More bike and light articles
old fashioned bottle dynamo and rear light with normal bulb
Dynamos (aka generators) are really looked down on by almost all Americans, and many Brits as well. To the uninitiated, a dynamo sounds unappealing because it slows you down, makes alot of noise, slips in the wet, wears out your tires, and the lights aren't very bright and they go out as soon as you stop moving. In fact, almost all these things are true of older dynamo systems (where you have a dynamo that rubs against the side of your tire and powers incandescent lights both front and rear).
The one thing that is not true, even of older systems, is that the lights are dim. In fact, even a cheap dynamo front light is brighter than any small handlebar-mounted battery-powered front light. Just about the brightest of thse battery-powered lights is the Cateye HL-MC200 Micro-halogen, which is supposedly a 2.4W light. Dynamo headlights are also 2.4W when the dynamo is also used to power a .6W rear light. However dynamo lights are a bit more visible and are a bit better at lighting up the road than even this light. I think this is party because the optics used in dynamo lights concentrates the light where you need it (on a patch of ground right in front of you, and off to the sides for better side visibility, with very little going up). It is also partly because alkaline batteries really aren't that good at supplying the currents demanded of them by bright lights, while dynamos are very good at providing higher, steady currents. And you don't need to use the dynamo to power a rear light as well: if you use a standard battery-powered rear light your light will be 3W which is quite noticeably brighter than the Cateye Micro-halogen.
When you consider newer systems, you'll find that almost everything you learned about dynamo lighting systems is wrong. First, that they slow you down. Well, cheap dynamos that rub your tires still do slow you down a fair bit, but there are some tire-mounted dynamos (more properly called bottle dynamos because they are bottle-shaped) that are very efficient, and so have only minimal drag when powering your lights. Examples of these are the Lightspin and Busch & Mueller S6 dynamos. These can still slip in the wet and cause some wear to your tires, but hub dynamos don't.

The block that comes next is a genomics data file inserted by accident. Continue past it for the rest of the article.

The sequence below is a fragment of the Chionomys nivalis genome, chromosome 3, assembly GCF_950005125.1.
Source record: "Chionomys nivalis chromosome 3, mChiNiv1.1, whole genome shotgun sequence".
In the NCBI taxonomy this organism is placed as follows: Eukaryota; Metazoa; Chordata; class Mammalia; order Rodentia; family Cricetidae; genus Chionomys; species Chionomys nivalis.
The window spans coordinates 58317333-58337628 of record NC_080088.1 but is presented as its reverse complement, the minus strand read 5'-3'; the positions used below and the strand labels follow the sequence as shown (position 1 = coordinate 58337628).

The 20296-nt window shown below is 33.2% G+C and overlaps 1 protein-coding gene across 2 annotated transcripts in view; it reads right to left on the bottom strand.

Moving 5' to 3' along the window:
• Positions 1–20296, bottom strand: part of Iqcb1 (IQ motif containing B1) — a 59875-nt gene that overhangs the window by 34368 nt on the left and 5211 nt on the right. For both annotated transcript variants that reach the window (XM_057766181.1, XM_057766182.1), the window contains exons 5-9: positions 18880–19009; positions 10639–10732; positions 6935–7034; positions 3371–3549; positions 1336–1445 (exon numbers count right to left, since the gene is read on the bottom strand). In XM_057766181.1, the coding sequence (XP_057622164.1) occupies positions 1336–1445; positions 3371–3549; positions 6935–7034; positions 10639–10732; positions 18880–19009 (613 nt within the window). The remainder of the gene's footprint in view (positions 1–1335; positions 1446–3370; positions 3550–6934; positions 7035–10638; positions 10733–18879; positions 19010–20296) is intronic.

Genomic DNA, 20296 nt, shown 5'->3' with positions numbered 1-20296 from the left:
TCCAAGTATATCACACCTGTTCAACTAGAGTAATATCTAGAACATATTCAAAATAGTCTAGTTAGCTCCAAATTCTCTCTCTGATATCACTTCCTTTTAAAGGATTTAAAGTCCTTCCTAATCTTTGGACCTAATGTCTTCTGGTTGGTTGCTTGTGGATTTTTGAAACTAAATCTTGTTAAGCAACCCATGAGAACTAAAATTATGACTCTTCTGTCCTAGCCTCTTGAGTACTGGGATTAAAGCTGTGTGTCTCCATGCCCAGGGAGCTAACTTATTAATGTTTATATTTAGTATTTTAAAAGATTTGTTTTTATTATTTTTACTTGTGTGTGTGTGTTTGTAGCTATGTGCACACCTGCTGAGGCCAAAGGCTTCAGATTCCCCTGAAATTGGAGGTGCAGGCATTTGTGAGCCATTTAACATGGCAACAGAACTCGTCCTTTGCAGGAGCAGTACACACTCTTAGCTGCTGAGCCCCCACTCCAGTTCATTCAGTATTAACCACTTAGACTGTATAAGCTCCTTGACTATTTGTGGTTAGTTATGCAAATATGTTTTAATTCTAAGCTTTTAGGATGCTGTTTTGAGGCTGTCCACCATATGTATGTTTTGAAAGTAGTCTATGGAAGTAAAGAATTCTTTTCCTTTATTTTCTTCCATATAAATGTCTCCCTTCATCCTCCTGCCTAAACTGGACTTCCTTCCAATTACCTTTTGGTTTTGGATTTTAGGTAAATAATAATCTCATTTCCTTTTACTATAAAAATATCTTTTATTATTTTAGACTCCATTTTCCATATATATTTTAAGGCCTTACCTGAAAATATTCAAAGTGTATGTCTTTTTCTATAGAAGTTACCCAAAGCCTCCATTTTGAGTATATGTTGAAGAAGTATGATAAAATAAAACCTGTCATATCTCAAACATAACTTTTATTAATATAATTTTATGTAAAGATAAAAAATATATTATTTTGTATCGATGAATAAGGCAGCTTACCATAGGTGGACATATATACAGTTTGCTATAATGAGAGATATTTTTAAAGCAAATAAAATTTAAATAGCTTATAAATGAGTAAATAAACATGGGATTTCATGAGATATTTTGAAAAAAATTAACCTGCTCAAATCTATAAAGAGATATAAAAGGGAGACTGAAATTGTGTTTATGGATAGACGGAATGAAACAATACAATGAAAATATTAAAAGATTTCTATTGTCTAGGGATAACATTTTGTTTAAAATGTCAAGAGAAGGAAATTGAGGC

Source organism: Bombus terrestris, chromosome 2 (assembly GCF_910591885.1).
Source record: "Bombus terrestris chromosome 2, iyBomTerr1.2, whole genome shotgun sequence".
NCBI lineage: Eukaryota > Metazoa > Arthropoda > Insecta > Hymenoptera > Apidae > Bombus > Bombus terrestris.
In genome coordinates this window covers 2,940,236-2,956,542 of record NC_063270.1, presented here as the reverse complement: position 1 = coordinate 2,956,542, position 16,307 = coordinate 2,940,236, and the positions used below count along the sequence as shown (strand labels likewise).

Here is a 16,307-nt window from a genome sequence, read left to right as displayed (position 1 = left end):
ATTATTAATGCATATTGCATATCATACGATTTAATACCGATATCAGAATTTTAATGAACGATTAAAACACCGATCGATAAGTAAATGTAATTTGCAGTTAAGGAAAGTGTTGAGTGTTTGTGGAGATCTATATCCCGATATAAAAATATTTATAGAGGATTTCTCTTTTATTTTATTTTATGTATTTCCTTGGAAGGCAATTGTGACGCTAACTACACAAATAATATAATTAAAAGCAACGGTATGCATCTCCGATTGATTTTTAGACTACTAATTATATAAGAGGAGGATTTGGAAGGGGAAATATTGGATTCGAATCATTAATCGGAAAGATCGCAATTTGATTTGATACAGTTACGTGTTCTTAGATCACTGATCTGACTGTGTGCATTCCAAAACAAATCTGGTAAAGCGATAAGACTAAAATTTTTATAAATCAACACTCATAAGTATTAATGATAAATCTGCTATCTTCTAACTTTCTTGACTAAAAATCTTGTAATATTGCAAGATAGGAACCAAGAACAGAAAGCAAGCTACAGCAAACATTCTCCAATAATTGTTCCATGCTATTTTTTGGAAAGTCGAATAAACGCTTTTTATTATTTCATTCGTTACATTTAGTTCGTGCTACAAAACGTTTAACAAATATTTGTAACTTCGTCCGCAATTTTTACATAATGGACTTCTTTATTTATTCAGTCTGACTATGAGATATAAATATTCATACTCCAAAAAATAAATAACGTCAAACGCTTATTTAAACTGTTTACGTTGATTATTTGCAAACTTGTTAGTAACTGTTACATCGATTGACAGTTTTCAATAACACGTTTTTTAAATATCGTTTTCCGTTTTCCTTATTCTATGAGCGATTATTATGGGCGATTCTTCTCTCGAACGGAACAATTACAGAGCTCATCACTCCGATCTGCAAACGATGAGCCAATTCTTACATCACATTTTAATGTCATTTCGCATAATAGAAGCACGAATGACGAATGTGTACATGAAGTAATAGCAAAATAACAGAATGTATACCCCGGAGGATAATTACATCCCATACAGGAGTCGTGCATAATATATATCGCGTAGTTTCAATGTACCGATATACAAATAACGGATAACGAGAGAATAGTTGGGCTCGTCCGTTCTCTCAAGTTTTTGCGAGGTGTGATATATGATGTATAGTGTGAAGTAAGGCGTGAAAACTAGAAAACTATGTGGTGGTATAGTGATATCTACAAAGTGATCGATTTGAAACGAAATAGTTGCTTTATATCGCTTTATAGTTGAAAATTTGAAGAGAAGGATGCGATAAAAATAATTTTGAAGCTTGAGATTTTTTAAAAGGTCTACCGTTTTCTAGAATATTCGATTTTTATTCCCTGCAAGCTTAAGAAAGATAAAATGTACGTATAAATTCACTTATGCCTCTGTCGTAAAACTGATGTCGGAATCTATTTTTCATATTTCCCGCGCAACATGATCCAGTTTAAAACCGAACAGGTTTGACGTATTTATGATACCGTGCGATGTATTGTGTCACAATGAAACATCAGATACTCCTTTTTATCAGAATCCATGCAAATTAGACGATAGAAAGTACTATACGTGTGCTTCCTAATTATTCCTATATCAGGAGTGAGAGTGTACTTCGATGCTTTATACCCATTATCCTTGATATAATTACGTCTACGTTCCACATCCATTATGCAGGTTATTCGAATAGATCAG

Hub dynamos take the place of your front hub, and as they spin they silently generate electricity. They do this very efficiently indeed, so although they do slow you down a tiny bit, at least theoretically, you can't even feel the drag. There are two major ones, made by Shimano and Schmidt. The major difference between them is the amount of drag and the cost. The Schmidt and the Shimano both generate about the same amount of drag when the lights are on, but the Schmidt has almost no drag when the lights are off, while the Shimano still has significant drag when off. The old Shimano hub dynamos used to have the same drag on or off, but evidently the newer ones have less drag when off. The Schmidt is obviously better but it costs more than twice the price! The downsides of hub dynamos are obvious: they weigh a bit more than bottle dynamos and require you to rebuild your front wheel. You also need to get a switch to turn on and off your lgihts. These can be a separate item (Shimano sells a switch that can be used with its hub dynamo) or can be built into the front lamp (Busch & Mueller make these, and they work with either Schmidt or Shimano hub dynamos).